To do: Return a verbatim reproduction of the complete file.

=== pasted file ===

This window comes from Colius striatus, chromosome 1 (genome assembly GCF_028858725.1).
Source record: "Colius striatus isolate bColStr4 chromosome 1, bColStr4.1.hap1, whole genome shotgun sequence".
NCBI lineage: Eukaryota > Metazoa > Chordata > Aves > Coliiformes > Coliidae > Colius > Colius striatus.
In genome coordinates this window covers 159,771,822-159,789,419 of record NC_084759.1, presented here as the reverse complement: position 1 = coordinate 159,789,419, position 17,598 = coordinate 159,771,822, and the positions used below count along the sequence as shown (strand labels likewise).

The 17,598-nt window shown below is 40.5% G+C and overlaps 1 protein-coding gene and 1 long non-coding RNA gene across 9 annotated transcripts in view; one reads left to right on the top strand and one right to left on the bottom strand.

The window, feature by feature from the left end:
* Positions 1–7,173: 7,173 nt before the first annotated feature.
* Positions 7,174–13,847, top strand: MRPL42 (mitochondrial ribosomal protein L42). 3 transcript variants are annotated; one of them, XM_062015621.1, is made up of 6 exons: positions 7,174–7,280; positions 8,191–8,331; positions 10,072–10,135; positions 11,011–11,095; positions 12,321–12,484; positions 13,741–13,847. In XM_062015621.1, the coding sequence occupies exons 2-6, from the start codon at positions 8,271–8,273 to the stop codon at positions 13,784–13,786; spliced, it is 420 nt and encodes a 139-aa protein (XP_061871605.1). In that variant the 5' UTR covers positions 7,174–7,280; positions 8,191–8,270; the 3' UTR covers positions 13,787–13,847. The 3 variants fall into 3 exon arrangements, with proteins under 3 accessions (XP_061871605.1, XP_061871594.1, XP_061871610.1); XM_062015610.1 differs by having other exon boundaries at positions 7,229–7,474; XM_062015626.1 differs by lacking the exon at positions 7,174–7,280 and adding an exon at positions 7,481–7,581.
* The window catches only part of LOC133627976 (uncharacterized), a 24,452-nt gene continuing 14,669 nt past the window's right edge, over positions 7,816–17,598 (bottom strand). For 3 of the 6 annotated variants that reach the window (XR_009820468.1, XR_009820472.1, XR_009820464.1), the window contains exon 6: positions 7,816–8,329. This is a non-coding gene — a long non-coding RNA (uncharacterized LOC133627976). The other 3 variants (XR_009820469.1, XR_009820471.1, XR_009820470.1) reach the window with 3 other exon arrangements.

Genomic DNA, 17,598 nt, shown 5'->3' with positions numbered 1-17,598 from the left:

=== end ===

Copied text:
This window comes from Colius striatus, chromosome 1 (genome assembly GCF_028858725.1).
Source record: "Colius striatus isolate bColStr4 chromosome 1, bColStr4.1.hap1, whole genome shotgun sequence".
NCBI lineage: Eukaryota > Metazoa > Chordata > Aves > Coliiformes > Coliidae > Colius > Colius striatus.
In genome coordinates this window covers 159,771,822-159,789,419 of record NC_084759.1, presented here as the reverse complement: position 1 = coordinate 159,789,419, position 17,598 = coordinate 159,771,822, and the positions used below count along the sequence as shown (strand labels likewise).

The 17,598-nt window shown below is 40.5% G+C and overlaps 1 protein-coding gene and 1 long non-coding RNA gene across 9 annotated transcripts in view; one reads left to right on the top strand and one right to left on the bottom strand.

The window, feature by feature from the left end:
* Positions 1–7,173: 7,173 nt before the first annotated feature.
* Positions 7,174–13,847, top strand: MRPL42 (mitochondrial ribosomal protein L42). 3 transcript variants are annotated; one of them, XM_062015621.1, is made up of 6 exons: positions 7,174–7,280; positions 8,191–8,331; positions 10,072–10,135; positions 11,011–11,095; positions 12,321–12,484; positions 13,741–13,847. In XM_062015621.1, the coding sequence occupies exons 2-6, from the start codon at positions 8,271–8,273 to the stop codon at positions 13,784–13,786; spliced, it is 420 nt and encodes a 139-aa protein (XP_061871605.1). In that variant the 5' UTR covers positions 7,174–7,280; positions 8,191–8,270; the 3' UTR covers positions 13,787–13,847. The 3 variants fall into 3 exon arrangements, with proteins under 3 accessions (XP_061871605.1, XP_061871594.1, XP_061871610.1); XM_062015610.1 differs by having other exon boundaries at positions 7,229–7,474; XM_062015626.1 differs by lacking the exon at positions 7,174–7,280 and adding an exon at positions 7,481–7,581.
* The window catches only part of LOC133627976 (uncharacterized), a 24,452-nt gene continuing 14,669 nt past the window's right edge, over positions 7,816–17,598 (bottom strand). For 3 of the 6 annotated variants that reach the window (XR_009820468.1, XR_009820472.1, XR_009820464.1), the window contains exon 6: positions 7,816–8,329. This is a non-coding gene — a long non-coding RNA (uncharacterized LOC133627976). The other 3 variants (XR_009820469.1, XR_009820471.1, XR_009820470.1) reach the window with 3 other exon arrangements.

Genomic DNA, 17,598 nt, shown 5'->3' with positions numbered 1-17,598 from the left: